Charades in Real Life

Charades in Real Life

It’s all fun and games when your playing charades with your friends, gesticulating wildly, laughing as you try to interpret what your teammates are trying to say.  However, when you’re playing charades to order your dinner when your hungry or negotiate a place to sleep when your tired it no longer becomes a fun game.  Trying to act out a lower price for a hotel room or ask for your food a little less spicy might look hilarious from the stance of a passerby, but it is typically frustrating rather than funny for those involved.

People who come to a new country as an adult, when language learning is a cumbersome process, can have particular difficulty overcoming the language barrier.  In these cases, little communication occurs unless one or both parties learns a new language, which requires an investment of time and effort.  Time is most likely a luxury that vacationers and travelers staying in places for just a few days don’t have.  However a close cousin to time and effort is patience, which can be the best tool in your arsenal.

5 tips for breaking down the barrier

1. Speak slowly and cleary, using simple language.  I don’t mean being condescending, talking louder or pronouncing words as if in slow motion.  I am referring to a simple awareness of what you are saying and not shortening your words or using country specific slang that the listener will most likely not pick up on.

2. Have a pen and paper handy, or a calculator- writing down numbers when deciding on a price or even drawing a quick picture can easily bridge the gap between confusion and understanding.  Even a cell phone can work for showing numbers when negotiating on price or just trying to understand what the other is saying.

3. Act it out, brush off your acting skills and play a little game of mime.  Some basic pointing will always help with directions and I’m always impressed how the world over people understand a few basic gestures that can get you a long way, like motioning as if you are eating to find a place to eat or giving a thumbs up if you enjoyed the experience.  My one disclaimer is that some cultures do have taboo gestures, so you want to be aware of that before you launch a full on game of charades to explain yourself

Simple pointing always works for getting tips on where to go

4. Try saying it a different way, this is painfully obvious, but sometimes when you’re trying to get a point across you can’t think of any other words then the ones you use everyday.  For example no one knows what you are saying when you ask to use the restroom or bathroom, but everyone can point you to the nearest toilet.

5. Enlist help, ask another local nearby that might understand better or undestand some English.  Ask another traveler to help you explain as they might think of other words that you would not have.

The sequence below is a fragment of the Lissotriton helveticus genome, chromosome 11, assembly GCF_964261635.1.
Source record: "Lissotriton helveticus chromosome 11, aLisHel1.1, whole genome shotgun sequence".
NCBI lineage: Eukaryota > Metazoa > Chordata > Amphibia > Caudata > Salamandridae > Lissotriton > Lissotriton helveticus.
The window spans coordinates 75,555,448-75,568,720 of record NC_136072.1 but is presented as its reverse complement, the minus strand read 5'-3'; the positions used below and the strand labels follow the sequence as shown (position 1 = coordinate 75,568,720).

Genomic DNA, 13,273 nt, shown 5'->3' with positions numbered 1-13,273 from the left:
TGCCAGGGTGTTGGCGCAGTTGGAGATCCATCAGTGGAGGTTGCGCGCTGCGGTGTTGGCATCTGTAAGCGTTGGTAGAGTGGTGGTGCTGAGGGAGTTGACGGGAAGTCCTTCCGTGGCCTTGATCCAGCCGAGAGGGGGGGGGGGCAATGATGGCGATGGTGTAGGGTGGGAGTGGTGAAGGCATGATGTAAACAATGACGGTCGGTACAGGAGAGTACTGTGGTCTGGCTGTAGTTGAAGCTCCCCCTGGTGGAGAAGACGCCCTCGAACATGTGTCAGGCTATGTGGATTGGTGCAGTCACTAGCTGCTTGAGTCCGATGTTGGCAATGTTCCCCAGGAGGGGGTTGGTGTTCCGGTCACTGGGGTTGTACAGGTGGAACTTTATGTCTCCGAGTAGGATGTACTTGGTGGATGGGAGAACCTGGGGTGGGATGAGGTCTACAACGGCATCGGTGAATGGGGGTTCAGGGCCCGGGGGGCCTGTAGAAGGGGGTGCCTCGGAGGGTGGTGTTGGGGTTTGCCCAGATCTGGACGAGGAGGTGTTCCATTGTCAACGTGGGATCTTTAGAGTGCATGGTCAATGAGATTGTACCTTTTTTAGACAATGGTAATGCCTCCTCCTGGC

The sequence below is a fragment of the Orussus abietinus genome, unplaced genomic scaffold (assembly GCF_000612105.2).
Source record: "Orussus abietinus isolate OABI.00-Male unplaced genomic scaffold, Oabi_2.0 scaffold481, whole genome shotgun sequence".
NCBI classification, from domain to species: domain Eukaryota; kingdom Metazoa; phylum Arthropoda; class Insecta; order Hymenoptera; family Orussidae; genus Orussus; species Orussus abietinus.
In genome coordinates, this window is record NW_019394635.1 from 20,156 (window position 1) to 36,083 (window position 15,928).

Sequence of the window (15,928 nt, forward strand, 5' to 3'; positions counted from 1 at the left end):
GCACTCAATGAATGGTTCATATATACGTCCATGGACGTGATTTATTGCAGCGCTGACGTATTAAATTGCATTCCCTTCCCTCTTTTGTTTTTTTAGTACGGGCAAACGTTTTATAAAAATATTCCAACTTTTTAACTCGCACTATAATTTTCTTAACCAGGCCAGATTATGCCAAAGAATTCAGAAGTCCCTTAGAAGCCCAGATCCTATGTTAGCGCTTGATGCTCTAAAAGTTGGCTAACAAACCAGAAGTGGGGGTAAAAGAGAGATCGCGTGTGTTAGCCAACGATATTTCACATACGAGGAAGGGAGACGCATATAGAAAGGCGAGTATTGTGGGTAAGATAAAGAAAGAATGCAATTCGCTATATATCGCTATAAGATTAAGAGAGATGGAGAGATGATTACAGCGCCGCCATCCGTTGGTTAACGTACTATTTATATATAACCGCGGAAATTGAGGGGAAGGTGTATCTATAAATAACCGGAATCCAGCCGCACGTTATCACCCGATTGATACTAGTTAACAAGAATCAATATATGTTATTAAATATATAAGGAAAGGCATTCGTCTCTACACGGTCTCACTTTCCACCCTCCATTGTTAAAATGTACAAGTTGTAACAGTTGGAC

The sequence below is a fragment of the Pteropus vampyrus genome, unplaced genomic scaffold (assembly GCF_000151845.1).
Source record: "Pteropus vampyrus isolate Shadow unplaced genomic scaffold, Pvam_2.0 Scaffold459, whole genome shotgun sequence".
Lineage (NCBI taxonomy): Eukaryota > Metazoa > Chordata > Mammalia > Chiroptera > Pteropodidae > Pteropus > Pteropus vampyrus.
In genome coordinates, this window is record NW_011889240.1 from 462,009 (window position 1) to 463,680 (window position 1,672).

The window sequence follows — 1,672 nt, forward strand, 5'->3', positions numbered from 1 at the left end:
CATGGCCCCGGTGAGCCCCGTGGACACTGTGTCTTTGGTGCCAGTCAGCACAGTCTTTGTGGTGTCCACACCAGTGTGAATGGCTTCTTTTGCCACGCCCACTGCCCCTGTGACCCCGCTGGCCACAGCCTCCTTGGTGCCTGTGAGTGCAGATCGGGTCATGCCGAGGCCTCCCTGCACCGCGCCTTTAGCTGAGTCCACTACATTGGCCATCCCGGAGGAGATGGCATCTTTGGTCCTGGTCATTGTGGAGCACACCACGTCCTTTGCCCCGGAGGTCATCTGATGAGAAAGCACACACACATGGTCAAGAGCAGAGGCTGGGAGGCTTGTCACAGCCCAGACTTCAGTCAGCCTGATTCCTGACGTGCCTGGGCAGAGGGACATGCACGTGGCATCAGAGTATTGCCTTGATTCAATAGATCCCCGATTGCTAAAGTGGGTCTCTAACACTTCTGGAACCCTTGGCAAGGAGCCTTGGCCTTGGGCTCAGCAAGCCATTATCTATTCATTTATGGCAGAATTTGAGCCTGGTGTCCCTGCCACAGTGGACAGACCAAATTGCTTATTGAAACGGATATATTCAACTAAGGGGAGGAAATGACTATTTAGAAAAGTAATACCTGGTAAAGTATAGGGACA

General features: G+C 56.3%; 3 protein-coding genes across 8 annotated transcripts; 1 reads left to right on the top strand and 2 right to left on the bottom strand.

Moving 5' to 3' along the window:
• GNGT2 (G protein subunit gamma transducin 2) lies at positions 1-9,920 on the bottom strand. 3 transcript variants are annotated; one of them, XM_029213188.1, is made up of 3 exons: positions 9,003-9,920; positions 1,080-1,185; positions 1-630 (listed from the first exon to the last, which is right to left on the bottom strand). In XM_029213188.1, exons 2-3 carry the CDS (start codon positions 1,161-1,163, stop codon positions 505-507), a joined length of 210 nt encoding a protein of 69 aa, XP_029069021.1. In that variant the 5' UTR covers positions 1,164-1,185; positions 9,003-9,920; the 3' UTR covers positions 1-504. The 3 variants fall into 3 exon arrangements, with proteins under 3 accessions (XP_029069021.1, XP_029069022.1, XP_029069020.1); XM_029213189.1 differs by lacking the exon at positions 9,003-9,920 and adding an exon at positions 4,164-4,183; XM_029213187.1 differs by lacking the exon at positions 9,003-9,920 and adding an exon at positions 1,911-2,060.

6. Get creative, one of the things that travel is best at teaching is out of the box thinking, as they say necessity is the mother of invention.  When you have to get your point across you may have to come up with a completely new way of communicating.  For example we found ourselves on a beach with no paper or calculator to communicate the price we were willing to pay, so we wrote in the sand and were both able to agree on a fair price for the boat.

Writing in the sand allowed us to come to a reasonable price with this boat operator

If you employ these six simple tips not only will you get your point across more often, you will also improve your charades skills.

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Comments

» Mom A :
Jun 4, 2011

Matt, I have seen that face before, the one you are wearing in the banner picture for this article on the Home page. It is easy to see that you are trying to understand and to communicate very clearly! It made me chuckle. These are good tips, but some of the finer points – like noodles that are cold instead of hot, and the spicy thing – will just remain surprises. And – unless money is involved with no paper, sand or calculator – the world doesn’t come to an end because of those surprises, or frustrations. That must be the case or you wouldn’t still be out there – I’m glad!

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About the Author

LOCAVORista: A curious adventurer exploring the culinary delights and local traditions around the world. Currently on a 3 year round-the-world trip discovering amazing cultures, must-eats and off-the-beaten-track destinations.

About the Author
LOCAVORista: A curious adventurer exploring the culinary delights and local traditions around the world. Currently on a 3 year round-the-world trip discovering amazing cultures, must-eats and off-the-beaten-track destinations.
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